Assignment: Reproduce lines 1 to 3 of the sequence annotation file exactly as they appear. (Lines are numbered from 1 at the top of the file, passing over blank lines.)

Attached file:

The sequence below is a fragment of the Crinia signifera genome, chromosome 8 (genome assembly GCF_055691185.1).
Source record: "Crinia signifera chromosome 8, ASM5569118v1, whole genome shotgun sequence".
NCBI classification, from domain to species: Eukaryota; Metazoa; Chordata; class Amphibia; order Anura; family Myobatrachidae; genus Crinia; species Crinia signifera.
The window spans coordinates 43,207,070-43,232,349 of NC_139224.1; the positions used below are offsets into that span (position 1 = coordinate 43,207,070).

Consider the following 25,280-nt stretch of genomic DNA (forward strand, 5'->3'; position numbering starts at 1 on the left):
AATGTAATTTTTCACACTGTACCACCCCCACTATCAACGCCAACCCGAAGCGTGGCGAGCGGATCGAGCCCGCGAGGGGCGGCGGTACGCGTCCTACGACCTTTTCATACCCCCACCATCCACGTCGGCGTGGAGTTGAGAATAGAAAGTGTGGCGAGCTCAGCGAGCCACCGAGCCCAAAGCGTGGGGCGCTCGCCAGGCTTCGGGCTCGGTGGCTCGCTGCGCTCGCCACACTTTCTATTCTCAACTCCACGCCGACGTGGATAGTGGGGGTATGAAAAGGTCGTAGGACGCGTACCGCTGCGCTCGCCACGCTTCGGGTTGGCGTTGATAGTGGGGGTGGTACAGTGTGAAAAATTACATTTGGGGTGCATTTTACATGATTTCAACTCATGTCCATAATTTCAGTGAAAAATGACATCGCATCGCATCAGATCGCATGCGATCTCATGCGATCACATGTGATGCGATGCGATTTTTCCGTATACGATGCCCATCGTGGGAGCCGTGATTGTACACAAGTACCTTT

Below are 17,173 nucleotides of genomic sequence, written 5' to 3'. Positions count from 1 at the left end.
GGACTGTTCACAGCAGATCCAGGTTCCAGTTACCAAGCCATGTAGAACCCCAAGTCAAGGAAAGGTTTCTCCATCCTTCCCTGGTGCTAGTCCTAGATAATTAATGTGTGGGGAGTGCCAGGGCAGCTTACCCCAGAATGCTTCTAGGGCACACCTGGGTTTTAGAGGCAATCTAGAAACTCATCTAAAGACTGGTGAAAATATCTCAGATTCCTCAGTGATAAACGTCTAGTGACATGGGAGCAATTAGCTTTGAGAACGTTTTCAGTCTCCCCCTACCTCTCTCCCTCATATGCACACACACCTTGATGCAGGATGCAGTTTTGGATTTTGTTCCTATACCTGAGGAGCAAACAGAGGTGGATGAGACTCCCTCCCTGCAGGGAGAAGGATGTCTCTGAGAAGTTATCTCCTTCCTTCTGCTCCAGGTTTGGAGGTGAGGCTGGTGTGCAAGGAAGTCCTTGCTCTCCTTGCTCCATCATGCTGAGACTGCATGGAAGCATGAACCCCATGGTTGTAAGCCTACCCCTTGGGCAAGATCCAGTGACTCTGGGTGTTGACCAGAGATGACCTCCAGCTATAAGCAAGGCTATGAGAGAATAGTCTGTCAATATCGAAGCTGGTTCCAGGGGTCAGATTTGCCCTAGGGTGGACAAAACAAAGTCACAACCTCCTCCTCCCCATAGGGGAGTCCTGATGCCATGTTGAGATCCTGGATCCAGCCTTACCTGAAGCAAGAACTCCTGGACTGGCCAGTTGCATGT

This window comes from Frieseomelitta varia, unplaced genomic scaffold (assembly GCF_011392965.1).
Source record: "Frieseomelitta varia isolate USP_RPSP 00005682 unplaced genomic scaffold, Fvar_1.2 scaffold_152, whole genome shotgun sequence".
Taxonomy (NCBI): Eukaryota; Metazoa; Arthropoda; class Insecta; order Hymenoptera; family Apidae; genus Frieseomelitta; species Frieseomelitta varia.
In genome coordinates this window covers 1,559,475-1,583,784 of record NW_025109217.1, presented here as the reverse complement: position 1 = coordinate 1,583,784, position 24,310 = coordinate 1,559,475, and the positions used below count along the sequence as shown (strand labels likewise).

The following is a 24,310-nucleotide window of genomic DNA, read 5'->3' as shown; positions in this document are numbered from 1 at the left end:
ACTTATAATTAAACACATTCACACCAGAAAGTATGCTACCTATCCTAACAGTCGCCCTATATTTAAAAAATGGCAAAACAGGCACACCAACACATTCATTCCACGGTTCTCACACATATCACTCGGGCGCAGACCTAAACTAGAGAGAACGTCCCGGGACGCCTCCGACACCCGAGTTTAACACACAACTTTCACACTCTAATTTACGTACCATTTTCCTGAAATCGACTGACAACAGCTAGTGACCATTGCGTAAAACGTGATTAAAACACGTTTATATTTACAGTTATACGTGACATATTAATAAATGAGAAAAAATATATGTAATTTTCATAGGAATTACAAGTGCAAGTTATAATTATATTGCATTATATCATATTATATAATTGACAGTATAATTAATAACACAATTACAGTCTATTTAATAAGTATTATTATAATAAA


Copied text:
The sequence below is a fragment of the Crinia signifera genome, chromosome 8 (genome assembly GCF_055691185.1).
Source record: "Crinia signifera chromosome 8, ASM5569118v1, whole genome shotgun sequence".
NCBI classification, from domain to species: Eukaryota; Metazoa; Chordata; class Amphibia; order Anura; family Myobatrachidae; genus Crinia; species Crinia signifera.